- But a little more than two years down the road, the system has yet to find its feet, so to speak.
Dar es Salaam’s bus rapid transit (BRT) system was opened for service on May 10, 2016 under one operator – Usafiri Dar es Salaam Rapid Transit (Udart).
But a little more than two years down the road, the system has yet to find its feet, so to speak.
BRT is still in its first of six phases designed to serve over 90 per cent of the city’s estimated 5.6 million residents, covering 130.3 kilometres that will eventually connect outlying areas with the central business district.
The first phase of the project was designed to transport some 300,000 commuters for 18 hours daily (5am to 11pm), using 140 buses along 29 bus stages on the 21-kilometre route from Kimara Mwisho to Kivukoni, with another route branching off from Magomeni to Morocco.
However, the project has not been performing as smoothly as it was intended.
For example, while funds for the second phase totalling $160 million ($141 million from AfDB and the rest from the government) were secured in October 2015, construction of a 19-kilometre system connecting Kilwa and Kawawa roads via Kivukoni has yet to begin. Besides, the search for a second operator for the first phase is still problematic after two failed attempts. If and when identified – hopefully next January – the new operator would join Udart, bringing in at least 165 new buses to complement the first phase.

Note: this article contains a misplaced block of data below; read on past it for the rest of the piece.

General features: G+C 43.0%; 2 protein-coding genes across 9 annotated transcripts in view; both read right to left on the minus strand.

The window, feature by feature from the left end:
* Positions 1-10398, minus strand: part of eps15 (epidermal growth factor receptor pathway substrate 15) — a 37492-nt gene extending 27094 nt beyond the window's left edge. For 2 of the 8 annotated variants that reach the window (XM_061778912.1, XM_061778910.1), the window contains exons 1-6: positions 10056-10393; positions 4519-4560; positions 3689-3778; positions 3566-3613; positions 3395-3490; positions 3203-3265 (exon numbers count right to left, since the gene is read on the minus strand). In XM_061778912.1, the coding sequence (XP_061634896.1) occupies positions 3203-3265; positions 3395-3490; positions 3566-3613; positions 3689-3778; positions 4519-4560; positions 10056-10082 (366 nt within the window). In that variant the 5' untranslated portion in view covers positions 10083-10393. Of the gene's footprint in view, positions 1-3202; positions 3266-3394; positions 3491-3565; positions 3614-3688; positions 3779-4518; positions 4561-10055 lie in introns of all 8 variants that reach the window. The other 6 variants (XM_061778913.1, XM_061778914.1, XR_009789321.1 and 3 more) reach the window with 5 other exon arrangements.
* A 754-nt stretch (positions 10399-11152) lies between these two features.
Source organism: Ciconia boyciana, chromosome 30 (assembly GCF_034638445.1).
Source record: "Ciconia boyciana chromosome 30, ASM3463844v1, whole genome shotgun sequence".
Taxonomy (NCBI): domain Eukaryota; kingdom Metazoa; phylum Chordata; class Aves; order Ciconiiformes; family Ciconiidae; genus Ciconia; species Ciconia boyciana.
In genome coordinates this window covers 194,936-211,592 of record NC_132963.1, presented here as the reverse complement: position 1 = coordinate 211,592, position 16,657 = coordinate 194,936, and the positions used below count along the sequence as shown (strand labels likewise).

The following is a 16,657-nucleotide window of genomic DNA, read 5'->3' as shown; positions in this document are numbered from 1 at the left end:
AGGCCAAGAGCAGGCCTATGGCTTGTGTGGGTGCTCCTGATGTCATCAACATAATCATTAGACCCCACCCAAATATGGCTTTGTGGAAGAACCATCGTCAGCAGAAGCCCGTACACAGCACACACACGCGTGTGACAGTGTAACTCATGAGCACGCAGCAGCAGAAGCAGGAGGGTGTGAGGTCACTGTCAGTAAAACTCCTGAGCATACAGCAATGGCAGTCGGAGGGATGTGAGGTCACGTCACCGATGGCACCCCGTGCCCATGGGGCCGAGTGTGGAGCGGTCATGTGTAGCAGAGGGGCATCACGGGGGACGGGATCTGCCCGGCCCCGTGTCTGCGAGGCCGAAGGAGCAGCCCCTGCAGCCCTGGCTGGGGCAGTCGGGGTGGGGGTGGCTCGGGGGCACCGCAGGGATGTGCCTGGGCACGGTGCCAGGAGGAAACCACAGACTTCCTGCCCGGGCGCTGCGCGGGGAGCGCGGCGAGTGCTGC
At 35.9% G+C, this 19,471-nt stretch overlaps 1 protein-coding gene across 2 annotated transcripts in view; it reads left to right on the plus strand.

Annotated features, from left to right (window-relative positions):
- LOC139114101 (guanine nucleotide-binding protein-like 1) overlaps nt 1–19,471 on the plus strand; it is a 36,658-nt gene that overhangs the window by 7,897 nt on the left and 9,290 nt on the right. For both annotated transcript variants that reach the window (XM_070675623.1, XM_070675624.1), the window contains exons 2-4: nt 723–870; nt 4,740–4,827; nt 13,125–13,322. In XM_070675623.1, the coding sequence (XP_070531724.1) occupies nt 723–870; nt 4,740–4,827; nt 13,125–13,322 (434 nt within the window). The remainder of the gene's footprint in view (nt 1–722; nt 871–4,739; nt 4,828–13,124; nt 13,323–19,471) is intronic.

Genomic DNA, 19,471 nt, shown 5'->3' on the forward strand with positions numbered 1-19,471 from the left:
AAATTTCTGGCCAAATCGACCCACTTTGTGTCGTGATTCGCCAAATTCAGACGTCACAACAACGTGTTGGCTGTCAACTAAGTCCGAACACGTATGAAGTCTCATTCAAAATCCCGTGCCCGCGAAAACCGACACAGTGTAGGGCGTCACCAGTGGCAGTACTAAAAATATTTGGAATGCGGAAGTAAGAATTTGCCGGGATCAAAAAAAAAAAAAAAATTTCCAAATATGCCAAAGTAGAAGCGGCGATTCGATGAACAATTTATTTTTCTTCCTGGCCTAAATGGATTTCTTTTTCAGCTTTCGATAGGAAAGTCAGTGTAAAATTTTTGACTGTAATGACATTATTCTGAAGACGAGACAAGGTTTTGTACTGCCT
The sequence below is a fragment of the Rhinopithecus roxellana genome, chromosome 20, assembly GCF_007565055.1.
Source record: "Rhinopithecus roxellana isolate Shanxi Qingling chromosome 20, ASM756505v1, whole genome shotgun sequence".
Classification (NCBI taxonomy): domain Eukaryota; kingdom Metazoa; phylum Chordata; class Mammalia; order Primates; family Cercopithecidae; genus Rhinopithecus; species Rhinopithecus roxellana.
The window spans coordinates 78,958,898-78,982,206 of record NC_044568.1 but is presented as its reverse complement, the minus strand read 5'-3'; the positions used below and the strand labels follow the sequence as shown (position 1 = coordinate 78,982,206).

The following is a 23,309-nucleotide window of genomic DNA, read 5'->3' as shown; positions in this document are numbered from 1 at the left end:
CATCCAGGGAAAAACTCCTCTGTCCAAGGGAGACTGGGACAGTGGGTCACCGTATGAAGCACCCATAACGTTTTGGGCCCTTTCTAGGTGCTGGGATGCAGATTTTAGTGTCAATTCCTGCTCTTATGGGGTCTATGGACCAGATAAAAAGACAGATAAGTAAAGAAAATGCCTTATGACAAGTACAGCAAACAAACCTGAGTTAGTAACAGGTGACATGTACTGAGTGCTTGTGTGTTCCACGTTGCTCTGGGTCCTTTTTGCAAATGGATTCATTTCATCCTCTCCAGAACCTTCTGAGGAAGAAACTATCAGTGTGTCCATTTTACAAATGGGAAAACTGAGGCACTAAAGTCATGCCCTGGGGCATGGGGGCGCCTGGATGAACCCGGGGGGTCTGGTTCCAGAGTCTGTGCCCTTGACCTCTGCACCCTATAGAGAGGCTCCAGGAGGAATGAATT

But for that to happen, the decision-makers at the Dar Rapid Transit agency (Dart) say they have revisited their contract terms and conditions.
As they currently are the terms are not conducive enough for prospective investors to take the plunge in a project that has yet to prove efficacious and lucrative more than two years after it was commissioned.